The Seattle Livestrong ride starts at 7:00 AM, so rather than get up insanely early and ride the twenty miles in from Issaquah, I spend the night at Bike Works and just get up stupidly early to ride the six miles to Seattle Center. I'm not feeling perky on the ride over, something I attribute to a lack of morning coffee. Fortunately, the Livestrong ride is astoundingly well supported and the folks at Starbucks and Bear Naked Granola are at hand to raise caffeine and blood sugar levels into the functional range.

I'm actually kind of nervous about this ride. Hundred plus mile days are practically routine for me, but to make things challenging, I decided to do this on my single-speed Shogun. Actually, that doesn't make things too challenging except for the fact that this ride has a time limit, all riders have to be done by 3:30 PM. My natural pace is slower (I am called the Mountain Turtle, after all) and with the single-speed, I won't be hanging with the fast packs on the flats or descents. And the ride has at least one wicked climb, the monstrous suburban ascent up Cougar Mountain through the Montreux neighborhood. Still, it's good to stretch outside one's comfort zone and I'd promised Elden and all the folks who pledged that I'd do this ride.

I can't stress enough what a great cause this is. The Livestrong folks focus on folks with cancer and families touched by cancer. I remember the old days when cancer was viewed as a death sentence, you get cancer, you die. That's not the story any more. You get cancer, you fight. A lot of folks have had this fight forced upon them, some of us are lucky enough to get to pick this fight. A lot of the riders and volunteers here today are survivors, many are still fighting. Some astoundingly fit folks have survivor bibs on their backs, others have "In Honor" or "In Memory" bibs. Everyone here has a story and everyone is fighting for this cause.

I'm here as part of Team Fatty, Fighting For Susan. Since we raised the most money of any team (over $140,000!) we get the lead spot out of the chute. We all sign the Team Fatty poster for Susan and Elden and give. Elden is back in Utah taking care of Susan now, but they are both here in spirit. The words "Win Susan" and Fat Cyclist jerseys are everywhere. Even though I'm part of Team Fatty, I've never been much for lycra, so I'm riding incognito in an old wool Molteni jersey.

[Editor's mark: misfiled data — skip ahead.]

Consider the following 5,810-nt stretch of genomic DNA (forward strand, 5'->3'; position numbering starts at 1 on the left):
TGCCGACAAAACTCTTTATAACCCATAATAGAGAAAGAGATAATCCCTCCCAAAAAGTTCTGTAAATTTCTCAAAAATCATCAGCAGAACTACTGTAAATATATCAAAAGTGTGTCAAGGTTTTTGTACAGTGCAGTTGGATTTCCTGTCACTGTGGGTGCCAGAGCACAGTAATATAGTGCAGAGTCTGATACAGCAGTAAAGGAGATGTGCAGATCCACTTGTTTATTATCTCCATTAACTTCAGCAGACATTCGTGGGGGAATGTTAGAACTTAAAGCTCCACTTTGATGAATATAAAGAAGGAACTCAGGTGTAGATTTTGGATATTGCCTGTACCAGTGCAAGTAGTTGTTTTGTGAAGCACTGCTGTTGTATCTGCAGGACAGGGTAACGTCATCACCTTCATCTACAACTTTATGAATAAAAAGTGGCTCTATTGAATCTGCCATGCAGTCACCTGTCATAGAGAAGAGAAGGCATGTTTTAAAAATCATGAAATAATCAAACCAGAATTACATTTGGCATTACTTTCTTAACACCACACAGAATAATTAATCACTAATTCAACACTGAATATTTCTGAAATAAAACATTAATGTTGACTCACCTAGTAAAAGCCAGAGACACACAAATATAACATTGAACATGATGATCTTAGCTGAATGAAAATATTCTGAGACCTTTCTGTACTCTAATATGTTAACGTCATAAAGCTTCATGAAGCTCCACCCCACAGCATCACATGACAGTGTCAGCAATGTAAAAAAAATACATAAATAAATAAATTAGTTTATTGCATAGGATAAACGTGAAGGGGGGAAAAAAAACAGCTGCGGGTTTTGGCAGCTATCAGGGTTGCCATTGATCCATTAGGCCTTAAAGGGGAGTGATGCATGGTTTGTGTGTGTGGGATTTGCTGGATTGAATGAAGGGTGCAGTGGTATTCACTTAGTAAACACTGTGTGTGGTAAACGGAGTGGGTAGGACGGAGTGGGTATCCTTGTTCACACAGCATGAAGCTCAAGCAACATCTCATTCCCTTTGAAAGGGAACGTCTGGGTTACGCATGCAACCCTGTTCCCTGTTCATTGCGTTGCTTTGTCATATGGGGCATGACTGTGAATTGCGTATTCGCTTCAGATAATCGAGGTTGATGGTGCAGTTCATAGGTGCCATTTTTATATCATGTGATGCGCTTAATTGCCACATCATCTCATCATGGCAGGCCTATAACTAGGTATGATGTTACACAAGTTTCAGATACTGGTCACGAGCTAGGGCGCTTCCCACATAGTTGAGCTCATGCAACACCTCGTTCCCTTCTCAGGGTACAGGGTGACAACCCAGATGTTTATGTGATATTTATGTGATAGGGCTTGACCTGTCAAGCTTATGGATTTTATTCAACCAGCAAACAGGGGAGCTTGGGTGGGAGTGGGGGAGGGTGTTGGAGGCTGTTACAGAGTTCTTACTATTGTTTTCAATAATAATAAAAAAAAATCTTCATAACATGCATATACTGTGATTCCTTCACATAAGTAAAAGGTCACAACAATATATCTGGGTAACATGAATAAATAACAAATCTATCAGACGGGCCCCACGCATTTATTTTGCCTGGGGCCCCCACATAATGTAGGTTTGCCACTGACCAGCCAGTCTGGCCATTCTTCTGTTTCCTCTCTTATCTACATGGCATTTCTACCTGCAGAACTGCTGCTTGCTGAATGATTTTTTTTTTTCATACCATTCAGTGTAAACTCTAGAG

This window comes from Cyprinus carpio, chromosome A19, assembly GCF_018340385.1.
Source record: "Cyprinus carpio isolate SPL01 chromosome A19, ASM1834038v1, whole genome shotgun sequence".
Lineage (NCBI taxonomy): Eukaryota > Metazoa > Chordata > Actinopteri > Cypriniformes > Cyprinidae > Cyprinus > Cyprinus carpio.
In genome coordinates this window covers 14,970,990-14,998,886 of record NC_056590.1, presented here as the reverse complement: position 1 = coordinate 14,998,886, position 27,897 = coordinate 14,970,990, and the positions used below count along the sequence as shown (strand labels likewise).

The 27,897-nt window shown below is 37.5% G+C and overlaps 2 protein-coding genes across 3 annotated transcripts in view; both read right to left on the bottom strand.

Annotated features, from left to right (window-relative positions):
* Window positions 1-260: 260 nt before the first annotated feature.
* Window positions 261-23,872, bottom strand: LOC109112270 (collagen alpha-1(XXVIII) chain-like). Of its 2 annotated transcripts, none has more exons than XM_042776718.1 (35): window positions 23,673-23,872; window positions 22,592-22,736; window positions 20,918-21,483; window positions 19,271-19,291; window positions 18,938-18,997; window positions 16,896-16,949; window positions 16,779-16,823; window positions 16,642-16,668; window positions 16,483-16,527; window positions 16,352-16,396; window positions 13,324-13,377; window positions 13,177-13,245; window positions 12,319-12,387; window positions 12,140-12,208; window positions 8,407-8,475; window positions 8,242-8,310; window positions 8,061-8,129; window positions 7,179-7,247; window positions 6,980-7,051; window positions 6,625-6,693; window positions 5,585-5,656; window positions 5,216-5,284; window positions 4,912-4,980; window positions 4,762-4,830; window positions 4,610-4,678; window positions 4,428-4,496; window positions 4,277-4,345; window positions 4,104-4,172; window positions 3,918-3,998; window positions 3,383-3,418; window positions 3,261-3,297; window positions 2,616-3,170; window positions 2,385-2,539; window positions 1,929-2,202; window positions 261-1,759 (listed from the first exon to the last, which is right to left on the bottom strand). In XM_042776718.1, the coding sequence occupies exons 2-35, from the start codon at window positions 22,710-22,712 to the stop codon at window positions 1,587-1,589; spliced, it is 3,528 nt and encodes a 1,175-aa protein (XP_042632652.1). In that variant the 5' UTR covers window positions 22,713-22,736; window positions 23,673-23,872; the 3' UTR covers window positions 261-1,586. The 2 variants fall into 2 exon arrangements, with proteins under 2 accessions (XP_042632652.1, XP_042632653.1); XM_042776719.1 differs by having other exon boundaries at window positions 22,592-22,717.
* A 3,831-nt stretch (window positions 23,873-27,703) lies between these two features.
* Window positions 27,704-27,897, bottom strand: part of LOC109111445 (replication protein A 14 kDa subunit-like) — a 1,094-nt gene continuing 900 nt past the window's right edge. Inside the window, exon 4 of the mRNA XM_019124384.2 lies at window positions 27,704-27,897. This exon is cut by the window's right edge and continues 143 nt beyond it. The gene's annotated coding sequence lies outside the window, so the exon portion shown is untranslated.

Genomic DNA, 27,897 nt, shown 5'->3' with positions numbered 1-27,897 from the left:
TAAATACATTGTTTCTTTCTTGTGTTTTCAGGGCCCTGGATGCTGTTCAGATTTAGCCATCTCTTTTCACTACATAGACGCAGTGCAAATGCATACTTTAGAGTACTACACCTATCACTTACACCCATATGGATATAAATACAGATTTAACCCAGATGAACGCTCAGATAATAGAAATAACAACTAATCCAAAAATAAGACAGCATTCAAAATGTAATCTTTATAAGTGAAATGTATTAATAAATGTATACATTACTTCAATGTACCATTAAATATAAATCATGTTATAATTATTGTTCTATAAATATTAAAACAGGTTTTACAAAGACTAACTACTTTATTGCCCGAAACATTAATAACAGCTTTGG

After inspirational speeches and the national anthem, we take off at 7:00 AM. we have a police escort and a lead car and still manage to get lost! In our defense, I think it was the lead car that got confused, but we quickly got back on track.

It's very neat having the police wave us through red lights and route us onto the closed express lanes of Interstate 90. We blast through the tunnel and onto the bridge. I'm snapping pictures and having a great time. The weather forecast is completely mixed, calling for sun, clouds and a chance of rain. As I'd told one of the out-of-town Fattys in the starting gate, "yeah, but Seattle rain is usually so light you barely notice it." In the story-telling biz, this is called "ironic foreshadowing" and this is also why I should never think of working as a weather forecaster. But I'm getting ahead of my story.

We roll off the freeway and do the scenic loop around Mercer Island. Families have set up little cheering sections along the route and the positive energy on this ride is amazing. Not a single angry car honk, just lots of thumbs up and "way to go!" expressions. At the stop on Mercer Island, I grab some food, stow my jacket and long pant legs, Tweet from my Peek (there's a 21st Century phrase for you!) and take a bunch more pictures.

We roll off Mercer Island via the East Channel Bridge Trail, through a bit of south Bellevue, up though New Castle and out into the May Valley. More cheering fans along the route and up at the top of one of the climbs, the Devil himself is there urging us onward.

We're practically in my back yard now. We navigate a bit of construction gravel in the May Valley and then head south on the Issaquah Hobart Road. After another quick stop to fuel up, we climb Tiger Mountain. I'd told various folks that the Tiger Climb would be easy because it's fairly gentle, but on the descent I'm sorry to see flares, an ambulance and several crashed bikes. There had been some rain on Tiger and the several riders crashed out on the slick descent. (As of this writing, 24 hours later, I believe that two riders were sagged to the finish and one rider taken away in the ambulance. I don't have any further details.)

The various loops of the Livestrong Ride overlap and if hundred mile riders aren't through the Issaquah stop by 11:30, they are routed onto the 70 mile course, skipping the loop around Lake Sammamish. I'm more than an hour ahead of the cut-off when I send my 10:23 AM Tweet from Issaquah. The route passes within about 100 feet of my home, but I turn right and head up the Plateau.

We have some of that light Seattle-style rain on the climb, which I find totally welcome. Some riders stop at the top to put on rain-jackets, but I bet rightly that the rain is just about done. It stops by the time we're back down to the Parkway along the lake.